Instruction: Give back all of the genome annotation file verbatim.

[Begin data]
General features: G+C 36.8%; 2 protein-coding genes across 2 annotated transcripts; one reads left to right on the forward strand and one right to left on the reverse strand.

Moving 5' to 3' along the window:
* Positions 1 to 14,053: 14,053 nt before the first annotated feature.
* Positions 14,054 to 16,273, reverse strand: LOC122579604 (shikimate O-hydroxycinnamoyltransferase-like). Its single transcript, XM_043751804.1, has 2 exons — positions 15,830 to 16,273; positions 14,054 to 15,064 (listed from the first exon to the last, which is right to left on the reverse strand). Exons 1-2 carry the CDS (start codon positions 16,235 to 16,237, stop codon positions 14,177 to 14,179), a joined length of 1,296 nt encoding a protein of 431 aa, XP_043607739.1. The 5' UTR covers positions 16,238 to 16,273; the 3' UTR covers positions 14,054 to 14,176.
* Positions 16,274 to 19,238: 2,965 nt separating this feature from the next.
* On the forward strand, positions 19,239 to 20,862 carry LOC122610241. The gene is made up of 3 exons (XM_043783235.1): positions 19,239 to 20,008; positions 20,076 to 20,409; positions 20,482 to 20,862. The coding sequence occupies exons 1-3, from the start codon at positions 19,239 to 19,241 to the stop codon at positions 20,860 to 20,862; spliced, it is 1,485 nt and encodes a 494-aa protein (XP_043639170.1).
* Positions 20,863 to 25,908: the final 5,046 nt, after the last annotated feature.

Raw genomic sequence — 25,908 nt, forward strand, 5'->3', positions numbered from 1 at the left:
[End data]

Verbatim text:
General features: G+C 36.8%; 2 protein-coding genes across 2 annotated transcripts; one reads left to right on the forward strand and one right to left on the reverse strand.

Moving 5' to 3' along the window:
* Positions 1 to 14,053: 14,053 nt before the first annotated feature.
* Positions 14,054 to 16,273, reverse strand: LOC122579604 (shikimate O-hydroxycinnamoyltransferase-like). Its single transcript, XM_043751804.1, has 2 exons — positions 15,830 to 16,273; positions 14,054 to 15,064 (listed from the first exon to the last, which is right to left on the reverse strand). Exons 1-2 carry the CDS (start codon positions 16,235 to 16,237, stop codon positions 14,177 to 14,179), a joined length of 1,296 nt encoding a protein of 431 aa, XP_043607739.1. The 5' UTR covers positions 16,238 to 16,273; the 3' UTR covers positions 14,054 to 14,176.
* Positions 16,274 to 19,238: 2,965 nt separating this feature from the next.
* On the forward strand, positions 19,239 to 20,862 carry LOC122610241. The gene is made up of 3 exons (XM_043783235.1): positions 19,239 to 20,008; positions 20,076 to 20,409; positions 20,482 to 20,862. The coding sequence occupies exons 1-3, from the start codon at positions 19,239 to 19,241 to the stop codon at positions 20,860 to 20,862; spliced, it is 1,485 nt and encodes a 494-aa protein (XP_043639170.1).
* Positions 20,863 to 25,908: the final 5,046 nt, after the last annotated feature.

Raw genomic sequence — 25,908 nt, forward strand, 5'->3', positions numbered from 1 at the left: